Pictured above is my own mother, Norma Irwin McDermott Bolten, 1924 -2012.
“Near the cross of Jesus stood his mother, his mother’s sister, Mary the wife of Clopas, and Mary Magdalene. When Jesus saw his mother there, and the disciple whom he loved standing nearby, he said to her, ‘Woman here is your son,’ and to the disciple ‘Here is your mother.’ From that time on, this disciple took her into his home.”
– The Holy Bible, John 19: 25 – 27.
The setting aside of “Mothers Day” has it’s antecedents in the ancient world. The ancient Greeks celebrated a holiday in honor of Rhea, the mother of the gods. The Romans celebrated a holiday in honor of Cybele, a mother goddess, March 22-25. These celebrations, as did any number of Roman holidays, became sufficiently notorious that the followers of Cybele wound up being banished from Rome. And in the British Isles and Celtic Europe, the goddess Brigid, and later her more proper successor St. Brigid, were honored in the spring with a Mother’s Day, which celebrated the giving of the first milk of the ewes. And there are “Mothers Days” throughout the world in virtually every country. But in America, “Mothers Day” originated with the effort of a devoted daughter to make sure that children would not become so entangled with their own lives that they would forget their mothers.
Anna Jarvis, and Mothers Day
Miss Anna Jarvis (below), was born in 1864 and went to school in Grafton, West Virginia. Her mother’s address made it difficult for Miss Anna to attend Mary Baldwin College, but she was quite determined
to get a higher education, so she did in fact go away to school for a time. Upon her graduation, she did indeed return to Grafton as a certified public school teacher. Unfortunately, Miss Anna’s dear mother passed away on today’s date, May 9 in 1905. Anna had been a superbly attentive daughter all of her life, nevertheless, her mother’s passing left her stricken with guilt for all of the time she might have spent with her mother but didn’t, all of the things she might have done with her, but did not, and a host of other such sad regrets. Two years later, Anna came up with an idea: she invited some friends to her home in Philadelphia on the second Sunday in May which was the anniversary of her mother’s passing, and told them that she thought that there should be a nationally recognized annual day of celebration of Mothers everywhere called “Mothers Day.”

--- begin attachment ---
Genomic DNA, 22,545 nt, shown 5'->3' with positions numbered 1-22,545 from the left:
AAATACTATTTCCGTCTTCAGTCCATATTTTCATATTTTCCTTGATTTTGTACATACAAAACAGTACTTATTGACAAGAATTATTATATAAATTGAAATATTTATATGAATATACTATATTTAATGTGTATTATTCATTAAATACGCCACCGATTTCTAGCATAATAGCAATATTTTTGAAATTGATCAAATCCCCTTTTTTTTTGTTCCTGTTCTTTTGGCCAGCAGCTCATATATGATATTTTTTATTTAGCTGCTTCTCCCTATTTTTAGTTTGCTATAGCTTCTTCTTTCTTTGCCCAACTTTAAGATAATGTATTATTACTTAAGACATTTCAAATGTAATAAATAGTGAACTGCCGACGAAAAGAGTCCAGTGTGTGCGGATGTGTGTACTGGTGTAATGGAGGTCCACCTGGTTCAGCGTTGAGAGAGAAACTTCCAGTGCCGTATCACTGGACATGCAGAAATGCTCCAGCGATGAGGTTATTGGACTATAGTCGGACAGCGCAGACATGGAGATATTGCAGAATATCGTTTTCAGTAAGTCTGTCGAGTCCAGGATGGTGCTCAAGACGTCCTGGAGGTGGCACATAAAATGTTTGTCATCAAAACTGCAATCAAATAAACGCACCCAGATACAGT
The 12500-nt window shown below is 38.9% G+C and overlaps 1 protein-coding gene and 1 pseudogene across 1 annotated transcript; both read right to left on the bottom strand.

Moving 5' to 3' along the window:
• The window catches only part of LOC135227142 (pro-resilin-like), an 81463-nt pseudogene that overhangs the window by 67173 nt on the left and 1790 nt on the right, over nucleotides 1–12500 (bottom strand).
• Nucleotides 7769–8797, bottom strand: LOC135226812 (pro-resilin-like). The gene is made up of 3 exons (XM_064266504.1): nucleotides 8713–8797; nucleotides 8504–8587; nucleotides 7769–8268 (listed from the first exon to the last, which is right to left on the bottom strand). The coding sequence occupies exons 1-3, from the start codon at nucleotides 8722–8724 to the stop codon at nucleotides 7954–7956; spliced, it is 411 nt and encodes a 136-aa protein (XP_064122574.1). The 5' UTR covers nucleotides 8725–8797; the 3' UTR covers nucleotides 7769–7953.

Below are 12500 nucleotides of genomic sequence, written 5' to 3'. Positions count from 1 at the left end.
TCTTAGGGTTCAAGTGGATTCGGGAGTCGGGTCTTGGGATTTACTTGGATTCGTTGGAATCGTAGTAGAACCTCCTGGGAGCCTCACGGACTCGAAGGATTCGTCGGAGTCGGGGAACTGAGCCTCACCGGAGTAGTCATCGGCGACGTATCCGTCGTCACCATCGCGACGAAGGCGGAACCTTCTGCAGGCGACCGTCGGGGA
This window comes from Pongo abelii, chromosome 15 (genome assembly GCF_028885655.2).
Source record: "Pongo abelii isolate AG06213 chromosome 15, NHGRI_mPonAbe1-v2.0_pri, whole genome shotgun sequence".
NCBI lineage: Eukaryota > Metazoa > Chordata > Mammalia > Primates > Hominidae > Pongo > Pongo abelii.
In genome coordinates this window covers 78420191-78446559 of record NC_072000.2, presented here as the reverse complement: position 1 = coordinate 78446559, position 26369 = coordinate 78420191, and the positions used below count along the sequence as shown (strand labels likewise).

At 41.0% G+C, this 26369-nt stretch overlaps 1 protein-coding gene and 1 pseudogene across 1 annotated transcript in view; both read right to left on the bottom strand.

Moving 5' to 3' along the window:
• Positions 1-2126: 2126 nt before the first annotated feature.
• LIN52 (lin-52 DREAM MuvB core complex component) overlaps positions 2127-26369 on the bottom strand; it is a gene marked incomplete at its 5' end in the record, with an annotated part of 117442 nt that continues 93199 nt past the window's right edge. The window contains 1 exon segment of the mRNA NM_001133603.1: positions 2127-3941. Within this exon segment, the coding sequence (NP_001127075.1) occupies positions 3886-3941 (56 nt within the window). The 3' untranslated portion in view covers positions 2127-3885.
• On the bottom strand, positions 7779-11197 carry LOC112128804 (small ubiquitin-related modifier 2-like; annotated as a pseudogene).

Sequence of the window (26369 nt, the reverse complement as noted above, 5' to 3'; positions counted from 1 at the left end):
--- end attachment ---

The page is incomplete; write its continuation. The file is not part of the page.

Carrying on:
The Idea of “Mothers Day” Catches On!
The idea was a huge success with Miss Anna’s friends. Her friend John Wanamaker (below), who was the country’s largest clothing merchant offered financial backing.
And in 1908, she wrote to the superintendent of Andrews Methodist School wherein her late mother had once taught a religion class, suggesting that his church in Grafton would be an excellent place for this celebration in her mother’s honor, with all mothers present receiving recognition. So on May 10, 1908 the first Mothers Day service was held in the United States and in attendance were 407 children along with their mothers. In his sermon for that occasion, the good Reverend made the subject of his sermon the Biblical verse quoted at the beginning of this posting. And at the conclusion of the service, Miss Anna presented each child and their mother with a flower which was her mother’s favorite – the carnation.
Anna Jarvis’ Unhappy End
The idea of Mothers Day caught on immediately, and in spite of some difficulties in the U.S. Congress (some things never change!), it was finally approved. On today’s date, May 8, in 1914, President Woodrow Wilson signed a proclamation officially designating the second Sunday in May as “Mothers Day”. Regrettably, Miss Anna did not finish her days so happily. She had a love affair which ended poorly, and in considerable disillusionment over this, she vowed never to marry, and wound up viewing the day which she had been so instrumental in getting proclaimed as a very personal mockery. The increasing degree of commercialization which inevitably began attaching itself to “Mothers Day” only made her unhappiness worse. She went so far as to initiate several lawsuits against companies which sought to profit from the day. These lawsuits failed, and Anna Jarvis died childless and alone in 1948.
My Own Mother
As many of you may be aware, I lost my own wonderful mother, Norma on March 10 of 2012. That’s her above on the left with friends at Findley Market in Cincinnati during the 40’s. Nothing can ever replace the confidence which she had in me, no feeling can ever replace the knowledge that here was one person who cared about me deeply and constantly. And I thank God every night in my prayers for that wonderful, sweet and magical time in my life in which she and my father (still very much alive and kicking!) created for me and my siblings a world wherein all was safe, and Mom & Dad would always love us and take care of us… everything would always be alright. It was something that all too many kids must grow up without, and I am supremely lucky that I did not have to. I think of all of these things especially now that I will have to pass Mothers Day without being able to put my arms around her and give her a hug. I can only say to you my readers: MAKE SURE that you get your mom something special, or do something sweet for your Mom this Mothers Day, before you find yourself hearing, as I now must, all of those little reminders from TV hosts and radio commentators or whoever else to do something special for your Mom and you can only think as I now must think: “I only wish that I could!” But above all, be thankful for all of the years that you have had with her, and remember to be happy, as I always am that her sweetness will always be a happy and comforting memory. Thanks Mom, and Happy Mothers Day!!
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“Exraordinary Origins of Everyday Things” by Charles Panati, Harper & Row Publishers, New York, 1987.